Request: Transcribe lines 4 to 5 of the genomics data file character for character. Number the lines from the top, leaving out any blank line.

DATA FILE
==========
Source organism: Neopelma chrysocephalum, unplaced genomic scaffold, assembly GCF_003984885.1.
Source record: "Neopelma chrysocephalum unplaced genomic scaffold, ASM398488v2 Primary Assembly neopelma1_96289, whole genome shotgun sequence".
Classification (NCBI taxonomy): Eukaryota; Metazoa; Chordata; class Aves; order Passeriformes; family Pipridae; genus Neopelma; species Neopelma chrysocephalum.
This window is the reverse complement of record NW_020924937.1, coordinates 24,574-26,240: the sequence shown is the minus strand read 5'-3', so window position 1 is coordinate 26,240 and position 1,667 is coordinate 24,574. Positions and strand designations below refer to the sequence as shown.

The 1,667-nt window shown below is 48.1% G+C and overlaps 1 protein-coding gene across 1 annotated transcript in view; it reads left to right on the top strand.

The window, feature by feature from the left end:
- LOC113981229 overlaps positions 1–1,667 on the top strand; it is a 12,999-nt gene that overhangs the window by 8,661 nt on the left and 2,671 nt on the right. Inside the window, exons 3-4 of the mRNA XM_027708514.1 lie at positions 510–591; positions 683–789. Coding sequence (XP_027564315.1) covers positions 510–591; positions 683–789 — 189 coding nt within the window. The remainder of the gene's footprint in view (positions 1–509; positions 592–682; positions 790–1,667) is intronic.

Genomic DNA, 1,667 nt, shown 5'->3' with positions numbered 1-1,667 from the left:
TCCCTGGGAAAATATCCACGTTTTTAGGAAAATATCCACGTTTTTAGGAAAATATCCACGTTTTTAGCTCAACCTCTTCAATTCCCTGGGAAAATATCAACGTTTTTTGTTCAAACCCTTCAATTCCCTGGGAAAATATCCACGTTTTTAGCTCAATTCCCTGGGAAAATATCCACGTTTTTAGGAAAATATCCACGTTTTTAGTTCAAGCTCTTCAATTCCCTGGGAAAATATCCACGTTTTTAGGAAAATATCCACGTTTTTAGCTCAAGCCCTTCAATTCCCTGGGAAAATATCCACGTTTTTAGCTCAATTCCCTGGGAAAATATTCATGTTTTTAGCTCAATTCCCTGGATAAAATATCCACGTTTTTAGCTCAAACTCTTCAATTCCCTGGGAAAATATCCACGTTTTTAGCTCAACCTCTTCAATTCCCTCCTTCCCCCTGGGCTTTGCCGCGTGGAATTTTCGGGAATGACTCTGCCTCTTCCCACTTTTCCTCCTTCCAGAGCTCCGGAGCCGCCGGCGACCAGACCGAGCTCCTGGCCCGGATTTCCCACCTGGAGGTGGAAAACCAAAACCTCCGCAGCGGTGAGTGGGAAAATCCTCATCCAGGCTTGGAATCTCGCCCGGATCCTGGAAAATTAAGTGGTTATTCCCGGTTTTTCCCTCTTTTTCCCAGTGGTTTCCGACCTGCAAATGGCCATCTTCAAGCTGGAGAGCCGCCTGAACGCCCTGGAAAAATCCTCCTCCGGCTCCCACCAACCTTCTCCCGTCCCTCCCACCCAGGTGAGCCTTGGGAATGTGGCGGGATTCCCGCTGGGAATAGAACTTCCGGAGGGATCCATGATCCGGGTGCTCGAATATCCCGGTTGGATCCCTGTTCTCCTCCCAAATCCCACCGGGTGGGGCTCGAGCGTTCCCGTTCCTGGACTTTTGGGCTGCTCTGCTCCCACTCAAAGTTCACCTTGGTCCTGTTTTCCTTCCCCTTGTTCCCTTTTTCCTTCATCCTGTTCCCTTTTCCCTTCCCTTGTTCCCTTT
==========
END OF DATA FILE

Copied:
This window is the reverse complement of record NW_020924937.1, coordinates 24,574-26,240: the sequence shown is the minus strand read 5'-3', so window position 1 is coordinate 26,240 and position 1,667 is coordinate 24,574. Positions and strand designations below refer to the sequence as shown.

The 1,667-nt window shown below is 48.1% G+C and overlaps 1 protein-coding gene across 1 annotated transcript in view; it reads left to right on the top strand.